My intuition is that onomatopoeia is quite rare and that the letters and sounds of most words are meaningless (e.g. if "chicken" and "fish" were switched all along, no one would think "That word doesn't sound like it tastes").

But I want to know the frequency of onomatopoeic words (or is that a spectrum rather than binary?) both (1) as a proportion of a reference vocabulary, such as a dictionary (e.g. "10% of all words are onomatopoeic"), and (2) as a proportion in spoken or written usage.

Does such a corpus annotated with the property "this word is onomatopoeic" exist and what are those frequencies (if they are public I can calculate that myself also)?

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    You appear to have the wrong idea of what onomatopoeia is; the fact that language is sound is what allows onomatopoeia -- i.e, sounds that refer recursively to sounds, by imitation. Onomatopoeia is not the same thing as sound symbolism, which is what you appear to be asking about. Sound symbolism is not recursive or imitative, but rather associates certain specific sounds with certain meanings, like the KL- words in English. – jlawler Aug 19 '16 at 16:16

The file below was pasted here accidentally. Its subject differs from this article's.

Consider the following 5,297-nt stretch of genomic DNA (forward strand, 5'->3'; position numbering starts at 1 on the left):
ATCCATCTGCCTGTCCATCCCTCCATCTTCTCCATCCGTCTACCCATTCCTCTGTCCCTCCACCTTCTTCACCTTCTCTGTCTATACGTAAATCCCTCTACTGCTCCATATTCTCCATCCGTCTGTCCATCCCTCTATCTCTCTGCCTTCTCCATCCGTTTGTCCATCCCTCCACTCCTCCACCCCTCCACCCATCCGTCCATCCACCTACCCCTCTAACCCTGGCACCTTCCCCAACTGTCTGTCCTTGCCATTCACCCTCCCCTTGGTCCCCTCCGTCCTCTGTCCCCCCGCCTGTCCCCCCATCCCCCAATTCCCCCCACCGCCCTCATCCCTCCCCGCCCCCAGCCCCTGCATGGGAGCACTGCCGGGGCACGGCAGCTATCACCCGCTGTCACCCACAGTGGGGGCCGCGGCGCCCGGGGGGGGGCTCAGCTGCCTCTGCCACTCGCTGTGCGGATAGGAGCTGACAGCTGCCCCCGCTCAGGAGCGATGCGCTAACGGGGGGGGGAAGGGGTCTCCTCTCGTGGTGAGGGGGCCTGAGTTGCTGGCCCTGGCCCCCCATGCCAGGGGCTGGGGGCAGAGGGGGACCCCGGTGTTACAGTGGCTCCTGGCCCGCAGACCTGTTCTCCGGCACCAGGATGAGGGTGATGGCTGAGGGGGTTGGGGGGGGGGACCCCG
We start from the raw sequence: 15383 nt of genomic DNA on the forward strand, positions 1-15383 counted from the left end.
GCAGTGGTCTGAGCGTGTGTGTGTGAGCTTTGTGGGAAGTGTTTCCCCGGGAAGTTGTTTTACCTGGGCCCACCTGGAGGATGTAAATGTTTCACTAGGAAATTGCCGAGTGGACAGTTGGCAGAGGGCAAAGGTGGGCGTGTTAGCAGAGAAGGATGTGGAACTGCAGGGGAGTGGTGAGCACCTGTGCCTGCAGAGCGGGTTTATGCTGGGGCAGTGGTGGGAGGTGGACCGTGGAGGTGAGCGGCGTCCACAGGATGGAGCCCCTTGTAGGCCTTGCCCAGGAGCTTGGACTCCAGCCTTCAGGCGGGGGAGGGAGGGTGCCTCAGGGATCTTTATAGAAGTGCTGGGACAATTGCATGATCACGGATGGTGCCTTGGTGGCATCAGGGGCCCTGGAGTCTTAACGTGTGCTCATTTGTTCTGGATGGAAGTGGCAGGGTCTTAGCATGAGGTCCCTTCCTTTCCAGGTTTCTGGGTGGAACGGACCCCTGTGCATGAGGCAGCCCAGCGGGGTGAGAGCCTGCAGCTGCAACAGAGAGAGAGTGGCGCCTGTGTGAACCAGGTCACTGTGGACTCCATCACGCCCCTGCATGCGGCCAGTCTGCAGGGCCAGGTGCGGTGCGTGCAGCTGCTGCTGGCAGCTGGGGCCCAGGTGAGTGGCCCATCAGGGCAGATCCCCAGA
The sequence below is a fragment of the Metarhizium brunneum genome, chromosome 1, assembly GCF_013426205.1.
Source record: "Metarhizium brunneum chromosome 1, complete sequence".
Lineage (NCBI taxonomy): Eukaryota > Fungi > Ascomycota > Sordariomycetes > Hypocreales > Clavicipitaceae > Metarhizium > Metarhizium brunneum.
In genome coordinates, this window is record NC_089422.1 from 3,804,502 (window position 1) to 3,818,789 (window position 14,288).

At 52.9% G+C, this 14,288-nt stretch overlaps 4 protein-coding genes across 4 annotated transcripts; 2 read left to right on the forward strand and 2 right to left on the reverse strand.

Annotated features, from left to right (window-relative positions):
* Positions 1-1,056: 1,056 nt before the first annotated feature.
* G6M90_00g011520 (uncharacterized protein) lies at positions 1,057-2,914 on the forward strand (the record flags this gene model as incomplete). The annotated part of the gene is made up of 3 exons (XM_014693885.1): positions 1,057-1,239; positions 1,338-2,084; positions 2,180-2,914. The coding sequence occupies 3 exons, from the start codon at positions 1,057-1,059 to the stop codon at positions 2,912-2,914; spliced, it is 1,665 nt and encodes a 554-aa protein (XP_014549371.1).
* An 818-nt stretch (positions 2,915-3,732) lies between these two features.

• I think Konrad does understand onomatopoeia as imitation. 'Fish' may have some relation to 'splash', and 'chick' and 'cluck' are probably imitations of poultry sounds. – amI Aug 19 '16 at 18:49
  • How common is onomatopoiea in your native language? By frequency do you mean number of lexical entries in a dictionary or number of tokens in a corpus? You can probably do this yourself by getting hold of the OED which may (or may not) have onomatopoia as a tag on each word, and then count, but then also count those instance in a corpus. Since ono... (gah that word is too long) is fairly rare, I doubt you'd have to worry about ambiguity for the same uttereance for non-ono uses. But that's just a guess. – Mitch Aug 29 '16 at 1:26

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